Terence Blacker: Could the people who are supposed to be in charge please grow up?

The Way We Live: The idea has withered that our leaders owe it to society to take what they do seriously

Share

Not before time, the new spirit of brattishness which seems to have infected adults, particularly those in public life, has been receiving attention here and in America.

Responding to a survey which purported to reveal that in some countries women are now brainier than men, Janet Street-Porter suggested that modern men have one or two maturity issues. "Have you noticed how many of them are morphing into big babies?" she asks. "They dress like oversized toddlers. They read comics. They can't function without their toys… In short, many men have retreated into a pre-teen world, where they don't have to spend much time dealing with the nasty real world."

Some might see these grand generalisations as an instant refutation of the conclusions of the intelligence survey, but surely Janet is at least 50 per cent right – the other 50 per cent being provided by women, who are not noticeably more grown-up than men.

Immaturity becomes more than merely annoying when it is evident in the people who are meant to be in charge of things. Watching bankers as they appear before a select committee, or ministers and press grandees giving evidence to Leveson, or hearing quangocrats and academics interviewed on the Today programme, one is nigglingly aware of something new and unusual in the way these people see the world. They are never quite serious. Even when imitating seriousness (take a pearly-toothed bow, Mr Diamond), they are larking about. Nothing really matters that much.

Last week, in an important but widely misunderstood essay called "Why our elites stink", the New York Times columnist David Brooks argued that the emphasis on youth and brains in today's meritocracy had come at a price. Today's bosses lacked "the self-conscious leadership ethic" which the old class-based elite once passed on from one generation to the next.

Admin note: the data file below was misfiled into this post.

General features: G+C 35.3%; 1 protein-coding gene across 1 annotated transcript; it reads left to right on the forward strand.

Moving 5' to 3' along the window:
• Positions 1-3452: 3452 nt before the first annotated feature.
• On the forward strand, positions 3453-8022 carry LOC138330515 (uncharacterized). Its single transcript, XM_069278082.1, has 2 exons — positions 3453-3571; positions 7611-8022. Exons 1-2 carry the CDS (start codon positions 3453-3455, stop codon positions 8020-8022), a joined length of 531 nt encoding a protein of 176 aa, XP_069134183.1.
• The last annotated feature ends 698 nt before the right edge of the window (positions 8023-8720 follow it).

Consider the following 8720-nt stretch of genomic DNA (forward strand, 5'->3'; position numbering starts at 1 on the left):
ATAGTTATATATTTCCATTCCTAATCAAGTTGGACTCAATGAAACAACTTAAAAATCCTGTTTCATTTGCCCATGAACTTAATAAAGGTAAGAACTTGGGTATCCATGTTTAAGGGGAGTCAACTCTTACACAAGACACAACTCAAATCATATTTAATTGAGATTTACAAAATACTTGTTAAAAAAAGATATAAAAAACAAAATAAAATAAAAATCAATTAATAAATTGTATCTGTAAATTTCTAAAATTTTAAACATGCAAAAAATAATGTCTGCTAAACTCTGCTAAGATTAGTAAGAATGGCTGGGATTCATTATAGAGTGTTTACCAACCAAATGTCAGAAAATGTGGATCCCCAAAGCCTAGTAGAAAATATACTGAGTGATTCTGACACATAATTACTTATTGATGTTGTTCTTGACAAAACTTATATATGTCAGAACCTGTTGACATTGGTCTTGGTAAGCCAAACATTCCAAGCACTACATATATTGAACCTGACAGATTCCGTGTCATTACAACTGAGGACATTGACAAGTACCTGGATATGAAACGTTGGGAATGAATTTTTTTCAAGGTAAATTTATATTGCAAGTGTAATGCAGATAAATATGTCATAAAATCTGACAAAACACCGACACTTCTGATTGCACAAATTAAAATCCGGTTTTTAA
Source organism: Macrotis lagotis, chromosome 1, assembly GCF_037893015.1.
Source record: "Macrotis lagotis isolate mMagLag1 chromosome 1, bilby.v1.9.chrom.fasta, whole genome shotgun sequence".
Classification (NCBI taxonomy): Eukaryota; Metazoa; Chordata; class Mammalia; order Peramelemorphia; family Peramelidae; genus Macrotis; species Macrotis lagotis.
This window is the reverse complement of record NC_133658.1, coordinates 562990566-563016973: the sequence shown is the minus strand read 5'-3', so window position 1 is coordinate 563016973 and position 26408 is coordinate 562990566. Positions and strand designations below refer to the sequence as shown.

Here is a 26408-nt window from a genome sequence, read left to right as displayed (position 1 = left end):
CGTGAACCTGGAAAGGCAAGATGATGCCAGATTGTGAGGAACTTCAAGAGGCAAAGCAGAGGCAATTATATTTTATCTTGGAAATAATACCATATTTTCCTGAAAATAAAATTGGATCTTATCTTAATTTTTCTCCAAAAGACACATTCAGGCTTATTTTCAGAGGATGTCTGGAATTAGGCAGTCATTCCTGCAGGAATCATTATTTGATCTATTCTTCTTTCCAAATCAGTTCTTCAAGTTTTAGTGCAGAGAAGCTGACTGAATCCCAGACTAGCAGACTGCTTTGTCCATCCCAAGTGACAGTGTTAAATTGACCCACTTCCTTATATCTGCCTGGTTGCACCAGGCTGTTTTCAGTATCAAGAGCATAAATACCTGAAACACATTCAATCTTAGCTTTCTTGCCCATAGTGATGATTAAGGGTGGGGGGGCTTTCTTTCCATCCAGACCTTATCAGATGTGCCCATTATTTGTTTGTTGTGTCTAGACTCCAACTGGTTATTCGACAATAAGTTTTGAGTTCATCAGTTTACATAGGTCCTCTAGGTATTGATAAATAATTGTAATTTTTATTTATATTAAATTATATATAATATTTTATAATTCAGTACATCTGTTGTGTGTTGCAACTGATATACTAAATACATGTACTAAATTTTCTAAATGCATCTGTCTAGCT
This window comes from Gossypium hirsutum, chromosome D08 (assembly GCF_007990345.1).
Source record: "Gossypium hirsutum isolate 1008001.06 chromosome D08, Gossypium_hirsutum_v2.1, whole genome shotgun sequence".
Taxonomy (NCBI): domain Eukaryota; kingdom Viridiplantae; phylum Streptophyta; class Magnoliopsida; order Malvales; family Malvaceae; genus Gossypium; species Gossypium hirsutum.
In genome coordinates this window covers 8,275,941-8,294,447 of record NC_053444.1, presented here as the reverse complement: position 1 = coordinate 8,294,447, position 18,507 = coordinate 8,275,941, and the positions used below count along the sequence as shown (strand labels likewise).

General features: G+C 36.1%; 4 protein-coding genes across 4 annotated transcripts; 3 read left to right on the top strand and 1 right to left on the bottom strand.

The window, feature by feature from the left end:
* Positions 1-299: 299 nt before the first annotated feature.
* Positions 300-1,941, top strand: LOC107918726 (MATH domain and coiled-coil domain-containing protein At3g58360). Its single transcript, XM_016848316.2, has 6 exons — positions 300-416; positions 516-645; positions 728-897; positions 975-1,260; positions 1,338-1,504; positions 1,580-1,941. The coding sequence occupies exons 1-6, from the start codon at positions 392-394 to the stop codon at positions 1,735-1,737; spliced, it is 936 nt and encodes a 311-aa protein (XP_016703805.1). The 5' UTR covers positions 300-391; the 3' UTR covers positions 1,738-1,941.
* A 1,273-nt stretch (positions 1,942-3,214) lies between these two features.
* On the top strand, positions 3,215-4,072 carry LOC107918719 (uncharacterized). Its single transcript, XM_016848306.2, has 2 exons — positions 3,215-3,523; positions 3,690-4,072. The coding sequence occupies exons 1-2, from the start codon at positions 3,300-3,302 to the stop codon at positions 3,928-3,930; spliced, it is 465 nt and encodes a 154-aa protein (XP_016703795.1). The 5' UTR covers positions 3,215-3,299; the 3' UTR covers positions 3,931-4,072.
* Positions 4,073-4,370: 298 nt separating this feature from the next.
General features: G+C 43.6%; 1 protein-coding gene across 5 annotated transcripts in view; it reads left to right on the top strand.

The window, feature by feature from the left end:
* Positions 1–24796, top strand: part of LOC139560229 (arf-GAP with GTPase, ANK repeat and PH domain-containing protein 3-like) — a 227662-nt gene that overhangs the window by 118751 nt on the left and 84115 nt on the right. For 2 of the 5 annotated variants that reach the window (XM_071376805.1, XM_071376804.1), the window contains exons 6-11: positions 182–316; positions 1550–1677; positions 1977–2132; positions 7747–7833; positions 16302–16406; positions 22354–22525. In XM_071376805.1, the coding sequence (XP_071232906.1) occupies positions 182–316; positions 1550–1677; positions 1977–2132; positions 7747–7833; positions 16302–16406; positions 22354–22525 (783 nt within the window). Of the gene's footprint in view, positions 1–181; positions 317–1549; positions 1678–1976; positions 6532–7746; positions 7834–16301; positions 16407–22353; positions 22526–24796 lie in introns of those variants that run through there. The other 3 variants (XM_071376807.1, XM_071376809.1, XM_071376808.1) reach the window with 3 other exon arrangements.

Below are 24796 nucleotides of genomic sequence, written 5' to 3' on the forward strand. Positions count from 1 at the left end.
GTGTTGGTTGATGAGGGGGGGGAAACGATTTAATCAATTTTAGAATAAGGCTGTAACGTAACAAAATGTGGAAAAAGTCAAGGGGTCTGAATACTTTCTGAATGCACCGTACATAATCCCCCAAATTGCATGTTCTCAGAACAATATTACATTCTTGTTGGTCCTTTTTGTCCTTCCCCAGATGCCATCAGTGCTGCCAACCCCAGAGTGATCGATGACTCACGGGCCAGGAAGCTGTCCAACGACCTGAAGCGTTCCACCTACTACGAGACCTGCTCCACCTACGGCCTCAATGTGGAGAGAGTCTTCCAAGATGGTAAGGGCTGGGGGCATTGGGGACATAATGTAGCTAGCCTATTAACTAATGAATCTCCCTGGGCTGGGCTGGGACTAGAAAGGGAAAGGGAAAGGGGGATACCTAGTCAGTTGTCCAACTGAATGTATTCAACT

The Libor scandal had shown that bankers were brats. In fact, Brooks argues, those in power have trouble even recognising that they are part of a privileged elite. "Everybody thinks they are countercultural rebels, insurgents against the true establishment, which is always somewhere else."

The connection with hippies and the counterculture of 40 or so years ago is odd, but interesting. Then, alternative leaders like Richard Neville spread the gospel of play power: it was through having fun, making love and taking nothing seriously that a gentle revolution would be wrought. The hippies played while the straight establishment looked on disapprovingly.

Now it is the other way around. People who believe that Western capitalism is fundamentally wrong – the Occupy activists and others – tend to be severe and humourless while those in positions of power gad about merrily, lacking any obvious sense of a wider responsibility, or what Brooks calls "a stewardship mentality".

Perhaps it was inevitable that, when PR ethics took over politics and business a few years back, the idea would wither that political and business leaders owed it to society to take what they were doing seriously. For all their flaws, the suited worthies of the past were at least grown-up. Because the culture is also in love with playfulness, politicians who are deemed to be guilty of the great modern sin of taking themselves too seriously (William Hague, Harriet Harman, Vince Cable, David Willetts) are mocked for being solemn, for lacking charisma.